There is a whole world of living, thriving life that is so easily missed unless we pause and pay attention. These snow drops were peaking up among last Fall’s discarded and dying leaves. It was only when I got closer to take a photo that I noticed the bees on the petals of the tiny flower.
Did you know that our bee population is declining? According to an article in the Globe and Mail and information shared from the David Suzuki Foundation, almost one-third of the food we eat is pollinated exclusively by bees including apples, peaches, cucumbers and coffee. If the bee population continues to decline, this will have a significant impact on agriculture and ultimately, world food production. Scientists remain unclear as to the reason for the decline although there are some theories that pesticide use is a contributing factor.
Canadian Gardening described some strategies that scientist and environmentalists are adopting to address this issue including filling our gardens with pollinator friendly plants. Personally, I like the guerrilla gardening strategy that a friend recently shared with me – she and her partner plan to, under the cover of night, secretly scatter pollinator friendly wildflower seeds throughout the city. (You go girls!!!). So folks, save the bees, take up seeds and scatter.
Over the summer, we visited MOO’s cousins J & J for a family BBQ. J & J have a lovely ten-acre property in the Niagara Peninsula. Actually, we really went to see J’s new family members, Rusty and Scooter, two donkeys that J bought after they were retired from a local horse racer.
While we were visiting with the donkeys in the stable, J pointed out the bird’s nest in the rafter’s of the small stable, just above the window opening. I stood on a stool to see if I could catch a glimpse inside the nest. I couldn’t get high enough to make out what was inside but all of a sudden the tiniest head popped up, mouth open expecting its mama to come with food. There were three birds in the nest and each time I made a clucking sound, their little heads popped up expectantly, their beaks wide open.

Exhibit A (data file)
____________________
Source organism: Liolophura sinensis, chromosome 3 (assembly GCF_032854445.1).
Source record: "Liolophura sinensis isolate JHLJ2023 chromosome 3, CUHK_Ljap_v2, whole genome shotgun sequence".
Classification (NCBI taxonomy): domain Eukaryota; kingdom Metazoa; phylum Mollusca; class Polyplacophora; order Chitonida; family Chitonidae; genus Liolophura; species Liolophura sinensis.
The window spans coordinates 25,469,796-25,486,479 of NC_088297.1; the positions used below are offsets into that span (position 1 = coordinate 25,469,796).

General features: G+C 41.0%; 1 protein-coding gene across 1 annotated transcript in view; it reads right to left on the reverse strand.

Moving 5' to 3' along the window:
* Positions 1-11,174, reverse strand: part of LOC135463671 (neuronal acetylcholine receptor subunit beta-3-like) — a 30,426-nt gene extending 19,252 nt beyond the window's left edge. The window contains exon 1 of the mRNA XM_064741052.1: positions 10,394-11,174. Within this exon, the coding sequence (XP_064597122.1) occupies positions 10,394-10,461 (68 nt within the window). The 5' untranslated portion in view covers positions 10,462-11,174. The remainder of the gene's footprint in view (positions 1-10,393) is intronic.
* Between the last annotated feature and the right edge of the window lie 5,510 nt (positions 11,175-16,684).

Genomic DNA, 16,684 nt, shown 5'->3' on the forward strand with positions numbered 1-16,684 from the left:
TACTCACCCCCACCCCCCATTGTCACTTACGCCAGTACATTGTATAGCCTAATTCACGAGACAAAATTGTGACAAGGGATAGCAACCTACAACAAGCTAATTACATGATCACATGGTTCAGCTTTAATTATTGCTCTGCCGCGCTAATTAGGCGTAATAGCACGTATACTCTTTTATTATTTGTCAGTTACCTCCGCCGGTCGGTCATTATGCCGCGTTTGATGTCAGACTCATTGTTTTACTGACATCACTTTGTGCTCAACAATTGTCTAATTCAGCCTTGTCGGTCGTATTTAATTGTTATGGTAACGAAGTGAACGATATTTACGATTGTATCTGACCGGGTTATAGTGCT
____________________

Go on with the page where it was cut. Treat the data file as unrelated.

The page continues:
It was an incredible sight and I couldn’t believe that I was able to witness such fragile life so closely.
I wanted to stay and watch these little babies but I kept expecting mama bird and papa bird to swoop in à la Alfred Hitchcock’s The Birds and do a number on my head so I stepped off my stool and quietly left the stable to rejoin the cousins and Rusty and Scooter in the fields.
Anyone have any idea what kind of birds these are?
For more interpretations of this week’s Weekly Photo Challenge theme, Inside – visit WP Daily Post.
During a recent trip to Newfoundland, we visited Cape Spear – a hauntingly beautiful spot on the most easterly point of North America.
As I stood high up on the cliffs overlooking the Atlantic Ocean, I was in awe of the power and beauty. It was a cold summer afternoon, the sun hidden by large grey clouds. The brisk ocean breeze carried just a hint of wetness. And as I stood at the base of the lonely lighthouse, lulled by the rhythmic sound of the waves moving across the rocks and the seagulls in the distance calling out to each other, I experienced a sense of peace and stillness. It was only when I walked along the cliff edge footpaths, closer to the ocean and watched the thunderous waves crash against the rocks that I felt the power and danger of the sea. It was both mesmerizing and terrifying.
When we finally made our way back to the car, I saw the signs warning of the danger that I had felt standing near the raging sea.
Local artists in the city have created a number of humorous road signs as part of an outdoor art project. I love these two!